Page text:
And lastly, it's still not full code :wink:

Sorry. It should read pin 3. I miss this in the question pinMode(3,INPUT_PULLUP); But it is present in the actual code. Thanks for the input.

Thanks for your interest. I haven't declared the variable as volatile, as you have pointed out, any probable issue because of that?. Since this single threaded, non-atomic read essential? I have shown the write part in the edited question. I have a bad taste about using globally variable in Arduino code. Is there are possibility that the variable AdjOffsetFlag was randomly turn on? that would be bad though. I am not using this variable elsewhere in the program.

Thanks. It should read as Pin3 , my bad. Pin3 is configured as a hardware interrupt pin to be triggered by a user, only once for calibration purpose.

So what can happen (only after a reset of the board)

  1. Pin 3 is initially floating and a change is detected; the corresponding flag in the External Interrupt Flag register is set.
  2. You set the pin to internal pull up.
  3. You use attachInterrupt to enable the interrupt.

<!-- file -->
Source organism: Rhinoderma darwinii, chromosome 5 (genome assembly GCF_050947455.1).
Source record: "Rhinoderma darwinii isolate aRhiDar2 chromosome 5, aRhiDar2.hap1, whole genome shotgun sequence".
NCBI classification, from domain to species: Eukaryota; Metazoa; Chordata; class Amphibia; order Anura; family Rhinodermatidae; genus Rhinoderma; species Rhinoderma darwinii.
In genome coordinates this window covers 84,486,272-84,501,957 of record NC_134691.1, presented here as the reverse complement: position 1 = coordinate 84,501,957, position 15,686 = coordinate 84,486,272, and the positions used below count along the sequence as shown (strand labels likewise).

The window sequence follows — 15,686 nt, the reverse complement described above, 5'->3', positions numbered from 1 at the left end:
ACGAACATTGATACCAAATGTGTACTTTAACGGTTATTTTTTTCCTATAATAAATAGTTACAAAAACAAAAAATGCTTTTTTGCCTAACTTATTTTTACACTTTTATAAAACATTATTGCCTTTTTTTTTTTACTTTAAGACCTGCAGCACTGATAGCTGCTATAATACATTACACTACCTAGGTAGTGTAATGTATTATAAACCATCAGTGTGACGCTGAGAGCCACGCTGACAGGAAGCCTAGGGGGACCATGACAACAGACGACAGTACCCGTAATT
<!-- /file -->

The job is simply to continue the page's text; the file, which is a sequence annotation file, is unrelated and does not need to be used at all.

4. Because the corresponding flag in the External Interrupt Flag register is set in (1), the ISR is triggered.

Actually oops here, too. A bool should be a byte which is inherently atomic on the AVR platform. But it should still be volatile. It tells the compiler that the variable is in shared memory, and not a processor register for optimization.

In the actual code, now edited, sorry for the inconveniences, attachInterrupt is called first in the setup. I have checked by using a Serial.println in the eWrite to check for erratic write, there was none.

I can't fully understand your last message, but I know it's important. I have faced issues with global variables in my earlier experience. What is the prefer datatype in this use case?

Why can't you take the time to explain exactly what is connected to it? If it is floating, you will get random interrupts.

I kept Pin3 floating all the time since it is internally pull up by a resistor to 5V. During calibration, pin 3 is grounded momentarily using a switch. To avoid debounce on the pin, the variable AdjOffsetFlag is allow set only if the variable is false.

You still don't seem to get what full code is; if you would have posted your full code initially, it would have saved you all the edits. and we don't have to keep on guessing.

Anyway, if false triggers don't happen, my theory is not correct.